In 2009, movies finally began to present stories about the devastating impact of the current global economic crisis. The movie that grabbed the most attention and was hailed as capturing a zeitgeist moment on corporate downsizing was UP IN THE AIR. Despite its acclaim and multiple predictions that it would be the one to beat at this year’s Oscar’s, it went home empty-handed. Truth be told, I wasn’t a big fan of the movie and thought its depiction of the economic crisis was more slick than illuminating. Where were the personal stories that showed the real devastation of job loss?
Italy’s satisfying answer is DAYS AND CLOUDS, directed by Silvio Soldini (BREAD AND TULIPS, AGATA AND THE STORM). It traces the harrowing economic descent of a sophisticated, upper-middle-class couple in Genoa after the husband loses his job. Flawless performances by Margherita Buy and Antonio Albanese as the couple (Elsa and Michele) keep us riveted as they attempt to grapple with their escalating fears about an unfathomable future.
All seems fine as the movie opens with a surprise celebration of Elsa’s graduation from an art history program. But when Elsa wakes up, Michele confesses that he hasn’t worked in months and they will probably have to sell their home. Elsa is furious at what she perceives as a betrayal of marital trust. While Michele explains that he did not want to distract her from her exams, it soon becomes clear that much more is at issue—Michele’s unbearable shame for jeopardizing a way of life that he can no longer maintain.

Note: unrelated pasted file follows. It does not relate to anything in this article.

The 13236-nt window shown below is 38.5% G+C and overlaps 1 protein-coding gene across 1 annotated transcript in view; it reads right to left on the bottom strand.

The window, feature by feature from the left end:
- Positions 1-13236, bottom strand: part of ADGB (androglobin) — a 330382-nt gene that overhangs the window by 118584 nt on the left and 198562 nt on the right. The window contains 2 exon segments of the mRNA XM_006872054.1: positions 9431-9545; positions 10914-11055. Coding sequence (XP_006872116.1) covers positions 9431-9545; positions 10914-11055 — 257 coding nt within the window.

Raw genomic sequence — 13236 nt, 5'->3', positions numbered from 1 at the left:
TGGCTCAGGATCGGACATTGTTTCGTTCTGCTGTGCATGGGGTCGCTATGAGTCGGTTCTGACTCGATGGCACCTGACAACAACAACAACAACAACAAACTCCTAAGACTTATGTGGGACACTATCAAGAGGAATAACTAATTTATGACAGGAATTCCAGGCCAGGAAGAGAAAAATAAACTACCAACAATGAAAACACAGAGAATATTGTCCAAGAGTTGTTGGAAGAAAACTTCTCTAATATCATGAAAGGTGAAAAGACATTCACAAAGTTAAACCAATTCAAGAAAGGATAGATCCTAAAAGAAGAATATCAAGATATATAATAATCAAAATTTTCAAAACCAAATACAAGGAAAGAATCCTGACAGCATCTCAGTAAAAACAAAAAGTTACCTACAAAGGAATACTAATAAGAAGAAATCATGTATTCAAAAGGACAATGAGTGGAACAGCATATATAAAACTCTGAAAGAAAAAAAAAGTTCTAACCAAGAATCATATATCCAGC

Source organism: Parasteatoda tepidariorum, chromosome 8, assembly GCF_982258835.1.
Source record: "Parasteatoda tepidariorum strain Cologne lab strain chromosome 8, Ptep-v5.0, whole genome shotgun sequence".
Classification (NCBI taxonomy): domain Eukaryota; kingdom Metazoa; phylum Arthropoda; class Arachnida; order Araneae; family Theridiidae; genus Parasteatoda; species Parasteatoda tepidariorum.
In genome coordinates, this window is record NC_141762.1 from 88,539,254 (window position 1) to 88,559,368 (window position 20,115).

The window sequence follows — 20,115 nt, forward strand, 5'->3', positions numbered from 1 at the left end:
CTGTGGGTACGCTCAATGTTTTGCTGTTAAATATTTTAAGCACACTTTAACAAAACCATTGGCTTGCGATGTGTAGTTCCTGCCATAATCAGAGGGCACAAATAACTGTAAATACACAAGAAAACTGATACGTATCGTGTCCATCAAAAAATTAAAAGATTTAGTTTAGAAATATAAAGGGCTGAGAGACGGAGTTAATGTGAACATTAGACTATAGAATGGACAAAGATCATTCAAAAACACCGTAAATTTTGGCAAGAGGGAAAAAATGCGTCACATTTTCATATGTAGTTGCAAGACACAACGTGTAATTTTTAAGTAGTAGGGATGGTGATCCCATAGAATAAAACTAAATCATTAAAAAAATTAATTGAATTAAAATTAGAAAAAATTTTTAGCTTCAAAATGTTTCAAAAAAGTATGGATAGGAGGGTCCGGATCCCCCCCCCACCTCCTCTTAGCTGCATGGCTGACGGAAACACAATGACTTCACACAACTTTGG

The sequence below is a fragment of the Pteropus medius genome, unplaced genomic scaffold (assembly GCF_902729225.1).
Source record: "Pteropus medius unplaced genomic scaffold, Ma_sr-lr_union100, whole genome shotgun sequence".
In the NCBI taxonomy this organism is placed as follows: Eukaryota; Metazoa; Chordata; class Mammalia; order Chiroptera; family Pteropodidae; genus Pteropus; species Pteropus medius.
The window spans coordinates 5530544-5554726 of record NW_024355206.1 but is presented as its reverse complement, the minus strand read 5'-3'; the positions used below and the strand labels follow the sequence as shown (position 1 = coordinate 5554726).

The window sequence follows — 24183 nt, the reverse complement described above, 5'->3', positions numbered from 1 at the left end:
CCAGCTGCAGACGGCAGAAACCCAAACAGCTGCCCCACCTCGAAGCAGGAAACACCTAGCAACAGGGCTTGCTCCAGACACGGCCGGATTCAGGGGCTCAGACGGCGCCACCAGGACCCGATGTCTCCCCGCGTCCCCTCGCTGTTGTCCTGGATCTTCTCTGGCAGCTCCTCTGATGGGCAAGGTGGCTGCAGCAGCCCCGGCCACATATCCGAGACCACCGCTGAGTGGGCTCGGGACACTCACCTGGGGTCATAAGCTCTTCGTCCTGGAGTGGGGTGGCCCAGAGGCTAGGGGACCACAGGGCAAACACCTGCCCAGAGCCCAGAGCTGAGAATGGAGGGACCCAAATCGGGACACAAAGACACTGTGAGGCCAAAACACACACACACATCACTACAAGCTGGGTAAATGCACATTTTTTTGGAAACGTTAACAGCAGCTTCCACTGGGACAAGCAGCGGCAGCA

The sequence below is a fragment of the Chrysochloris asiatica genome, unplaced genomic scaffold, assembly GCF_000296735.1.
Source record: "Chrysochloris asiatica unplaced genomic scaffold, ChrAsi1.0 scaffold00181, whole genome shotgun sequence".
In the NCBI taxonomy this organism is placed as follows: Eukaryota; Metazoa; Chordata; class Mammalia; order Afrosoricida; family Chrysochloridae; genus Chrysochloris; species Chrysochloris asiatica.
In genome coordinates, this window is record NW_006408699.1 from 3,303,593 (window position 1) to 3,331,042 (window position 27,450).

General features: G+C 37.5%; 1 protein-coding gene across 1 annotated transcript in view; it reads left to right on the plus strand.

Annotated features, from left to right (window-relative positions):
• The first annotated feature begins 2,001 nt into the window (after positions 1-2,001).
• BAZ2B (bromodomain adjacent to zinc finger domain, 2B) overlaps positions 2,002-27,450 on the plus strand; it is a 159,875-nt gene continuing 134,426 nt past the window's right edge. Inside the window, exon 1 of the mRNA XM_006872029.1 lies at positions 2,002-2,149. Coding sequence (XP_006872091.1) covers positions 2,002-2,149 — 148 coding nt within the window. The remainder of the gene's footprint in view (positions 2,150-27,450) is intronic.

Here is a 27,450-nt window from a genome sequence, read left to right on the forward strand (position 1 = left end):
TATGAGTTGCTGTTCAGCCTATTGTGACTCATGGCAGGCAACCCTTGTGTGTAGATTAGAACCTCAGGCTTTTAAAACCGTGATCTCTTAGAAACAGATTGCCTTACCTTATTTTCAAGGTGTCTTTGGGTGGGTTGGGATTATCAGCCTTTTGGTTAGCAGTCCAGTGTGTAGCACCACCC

The theme of shame runs deep as Elsa discovers her own inability to share the news with her daughter or close friends. The stress of these multiple non-disclosures begins to create a weight so heavy that the marriage starts to buckle under the strain. The pain is so palpable I felt my heart racing as fast as their downward tumble.
I picked the clip below because it shows how the couple’s economic unraveling is beginning to invade all aspects of their life. It also highlights Michele’s state of denial and embarrassment as he pretends that everything is OK. In this scene, with the news of Michele’s job loss still fresh for Elsa, the simple act of picking up a dinner check with friends quickly devolves into an angry confrontation:
One review of this film suggests that Michele’s denial and anger are, in part, exacerbated be an “Italian machismo” that impairs his ability to cope with a surreal loss of stature. I’m not sure that’s correct. It seemed to me that Michele’s reaction was more universal and not necessarily affected by any cultural distinctions.
Michele’s search for employment flows from denial to desperation so quickly that he has difficulty adjusting to a reality that finds him working odd jobs as a postal messenger and plaster/painter--anything to avoid the horror of doing nothing. Elsa must also adjust to a future that requires working two shifts as a secretary. And she discovers that she must make decisions about whether to consider alternate life choices including other men. A pass from a wealthy, attractive businessman is not so easily dismissed and the pain of this discovery is revealed in a breathless moment of sadness, vulnerability and desire.
Film’s ending does, however, provide a glimmer of optimism and it is Elsa’s art restoration that serves as an apt metaphor: if you can scrape away the years of passive neglect that can camouflage a marriage, you may find, if you’re lucky, something very beautiful that has somehow managed to endure. Whether that’s true or not, we finally have a film that accurately captures the economic calamity that can happen to anyone. And it’s pretty scary.